Last Saturday when Monique and I were running errands (okay she was running them and I was driving the car) we stopped into a little strip mall. She went to get some invitations for a party and I, as always, went reconnoitering for Wi-Fi. I breezed into a local coffee franchise called CC’s Coffee.
The two employees had heard something about the place having Wi-Fi. But they were largely at a loss to answer any questions other than they “seemed to think” that the place had wireless Internet. I’ve learned that many tech-unsavvy people seem to confuse “broadband” internet with “wireless” internet so I wasn’t convinced.
The next day I returned with my laptop for a stealth inspection. I also wanted to try my newly acquired Kensington Pocket Wi-Fi finder. As I came in I pushed the Kensington’s button. No signal.
So maybe the employees were wrong. No surprise there.
But then I saw a blue Netgear 802.11b access point on the wall with its little lights happily blinking away, so maybe there really was Wi-Fi. (Earlier tests at home suggested that the Kensington is not very reliable and this confirmed its worthlessness).
I fired up the trusty Apple Powerbook and sniffed a signal with the bland SSID “Wireless”. Bingo! So there was Wi-Fi to be had there.
The first thing I did was google “CC’s coffee New Orleans” to find their website to see what sort of online efforts they had made to publicize their wireless access. I found this page, which supposedly lists all the locations in New Orleans. Interestingly, the very location that I was sitting in wasn’t even listed. According to the website, it didn’t even exist.
Surely this is an insignificant marketing error. After all, there were other locations listed on that webpage.
Two of the locations that were listed claimed to have “Free High Speed Internet.” Yeah, and so what? I’ve been in one of those locations because it’s near my office. They have several Ethernet ports near tables, but these obviously require a wired connection with CAT 5 cables. The obvious question (for those who love Wi-Fi and seek it out wherever they can find it) is: why not plop in a Wireless Access Point [cost: $99] and blast out a Wi-Fi signal? Same goes for the other location that has “Free High Speed Internet.” Total cost to convert them to wireless would be less than $200.
But I still can’t figure why the only CC’s Coffee location that actually has Wi-Fi isn’t even listed on the company’s website. And if you read the page with the New Orleans locations you’ll see that they advertise in bright red font “NEW!! High speed wired and wireless Internet Access at select locations.”
Perhaps their customers don’t really want Wi-Fi so there isn’t any great harm in their less-than-stellar web publicity. Well, since there were several people with laptops in the coffeeshop I decided to ask the guy sitting next to me (obviously a business man) if he was aware of the Wi-Fi service? He didn’t know about it and didn’t even know what Wi-Fi was.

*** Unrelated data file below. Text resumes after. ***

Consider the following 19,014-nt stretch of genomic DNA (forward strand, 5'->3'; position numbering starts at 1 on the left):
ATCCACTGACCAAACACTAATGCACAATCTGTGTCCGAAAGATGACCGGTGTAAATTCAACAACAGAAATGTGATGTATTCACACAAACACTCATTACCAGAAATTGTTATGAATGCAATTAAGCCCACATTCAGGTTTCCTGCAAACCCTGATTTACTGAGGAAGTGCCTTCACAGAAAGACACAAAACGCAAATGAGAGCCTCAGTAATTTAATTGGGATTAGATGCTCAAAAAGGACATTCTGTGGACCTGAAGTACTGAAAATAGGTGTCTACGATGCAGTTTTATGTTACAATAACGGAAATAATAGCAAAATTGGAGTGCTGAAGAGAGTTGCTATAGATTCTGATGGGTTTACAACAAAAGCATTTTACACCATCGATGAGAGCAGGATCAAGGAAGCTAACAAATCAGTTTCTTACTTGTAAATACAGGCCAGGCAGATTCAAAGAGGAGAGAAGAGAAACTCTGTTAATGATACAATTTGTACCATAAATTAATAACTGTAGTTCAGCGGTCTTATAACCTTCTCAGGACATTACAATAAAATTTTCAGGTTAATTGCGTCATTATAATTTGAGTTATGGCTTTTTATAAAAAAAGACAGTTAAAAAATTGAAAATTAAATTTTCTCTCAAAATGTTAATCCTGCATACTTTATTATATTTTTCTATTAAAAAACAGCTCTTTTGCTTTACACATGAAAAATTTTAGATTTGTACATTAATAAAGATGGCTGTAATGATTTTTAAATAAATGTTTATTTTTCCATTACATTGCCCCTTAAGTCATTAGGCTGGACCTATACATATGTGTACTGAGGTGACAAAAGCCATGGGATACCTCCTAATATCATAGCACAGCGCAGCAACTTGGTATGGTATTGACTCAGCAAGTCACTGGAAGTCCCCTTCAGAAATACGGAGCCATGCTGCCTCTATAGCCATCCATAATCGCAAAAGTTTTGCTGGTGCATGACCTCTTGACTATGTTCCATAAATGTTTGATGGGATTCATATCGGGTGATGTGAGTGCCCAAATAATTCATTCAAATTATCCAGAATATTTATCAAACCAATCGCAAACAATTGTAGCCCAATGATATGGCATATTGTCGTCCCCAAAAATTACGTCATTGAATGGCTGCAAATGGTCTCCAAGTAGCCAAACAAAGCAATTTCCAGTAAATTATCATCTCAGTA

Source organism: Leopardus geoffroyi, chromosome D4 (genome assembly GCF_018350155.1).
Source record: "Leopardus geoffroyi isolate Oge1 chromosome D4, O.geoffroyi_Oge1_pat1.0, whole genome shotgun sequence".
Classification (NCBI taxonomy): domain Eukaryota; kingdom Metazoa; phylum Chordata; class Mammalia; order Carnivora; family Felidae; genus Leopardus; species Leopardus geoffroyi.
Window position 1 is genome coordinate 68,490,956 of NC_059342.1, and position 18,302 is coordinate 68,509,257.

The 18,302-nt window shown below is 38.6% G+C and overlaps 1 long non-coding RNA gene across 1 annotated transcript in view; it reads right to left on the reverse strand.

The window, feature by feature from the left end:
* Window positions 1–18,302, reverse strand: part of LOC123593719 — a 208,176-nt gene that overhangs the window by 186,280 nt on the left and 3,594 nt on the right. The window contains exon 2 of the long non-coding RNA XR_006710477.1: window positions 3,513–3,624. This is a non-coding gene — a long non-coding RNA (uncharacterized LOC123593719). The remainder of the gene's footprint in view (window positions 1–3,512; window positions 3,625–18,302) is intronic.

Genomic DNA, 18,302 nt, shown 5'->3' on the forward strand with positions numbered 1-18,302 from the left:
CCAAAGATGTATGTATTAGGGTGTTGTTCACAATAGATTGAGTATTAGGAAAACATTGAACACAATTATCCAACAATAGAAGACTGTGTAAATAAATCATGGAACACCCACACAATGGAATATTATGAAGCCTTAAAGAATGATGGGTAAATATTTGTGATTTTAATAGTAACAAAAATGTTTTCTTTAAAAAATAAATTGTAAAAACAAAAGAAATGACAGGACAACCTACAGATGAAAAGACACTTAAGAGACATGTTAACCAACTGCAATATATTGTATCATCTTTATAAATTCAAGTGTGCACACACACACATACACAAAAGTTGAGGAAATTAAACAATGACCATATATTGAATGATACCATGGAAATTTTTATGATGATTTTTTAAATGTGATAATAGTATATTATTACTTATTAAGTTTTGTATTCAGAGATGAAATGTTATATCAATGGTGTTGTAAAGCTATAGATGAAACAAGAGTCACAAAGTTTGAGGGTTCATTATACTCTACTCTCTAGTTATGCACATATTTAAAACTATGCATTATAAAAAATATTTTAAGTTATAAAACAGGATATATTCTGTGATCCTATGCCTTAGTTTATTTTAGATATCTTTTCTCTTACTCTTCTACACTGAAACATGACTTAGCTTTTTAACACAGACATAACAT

I explained it to him and his jaw dropped. “You mean I can get free internet access right here without plugging in to the DSL socket?” he asked. Yep. I told him all he’d need was a card and he began scribbling furiously on a napkin. “Okay,” he scrawled “so I need a PCI card for some sort of 802.11b thing? And then I can come here and use the internet free?”
I gave him more details. He asked me if I was some sort of sales representative. I said, no, I was just “a guy who was interested in technology.” I felt like the guy in the Sprint commercial. You know, the guy who is always on the lookout to help customers with their cellphone problems. Yep. That’s definitely me with the Wi-Fi thing.
So, a day later, over at another coffeeshop I saw a guy who looked like he “ran the place.” Obviously, I engaged him about Wi-Fi. He’d heard of it and proudly told me about how two years ago he had set up a room in the upstairs with Ethernet ports so people could work on their laptops. But, alas, he said, they didn’t like it. And it was a miserable failure.[sigh] Another poor soul who equates “broadband” with “Wi-Fi.”
I explained Wi-Fi and told him that Wi-Fi would not be a miserable failure; it was just a question of when people would start clamoring for it. Perhaps out of deference to a customer, he enthusiastically agreed. I thought I’d let him go by acknowledging that perhaps it was too early in the adoption curve to incur the expense of a monthly high speed connection just for the few people who might want Wi-Fi.
Then he mentioned that he had a high speed connection (“up there in my office”). Again, sensing that he wasn’t inclined to spend much money I told him “yeah, well it’s probably not worth the $100 for the access point just in case a few customers might want it.” To my surprise, he disagreed with that statement. “I don’t mind spending $100,” he replied, “I just don’t want a bunch of people coming in here and taking up tables with their laptops when it’s busy.”
I guess it never occurred to him that he could offer the free Wi-Fi on the condition that people only use it during off peak hours, or otherwise they would have to pay. I was truly puzzled.
Surely, there had to be a way to harmonize the desires of his customers with his business needs. But, whatever the solution might be I was still truly shocked by his statement. When was the last time you heard a business owner say he didn’t want to do something that wouldn’t cost him much money because it would attract too many people to his business establishment?
Incidentally, in case you are in New Orleans, the CC’s Coffeeshop I was talking about earlier is located at 701 Metairie Road. Promise you won’t tell anyone. They’re obviously trying to keep it a secret.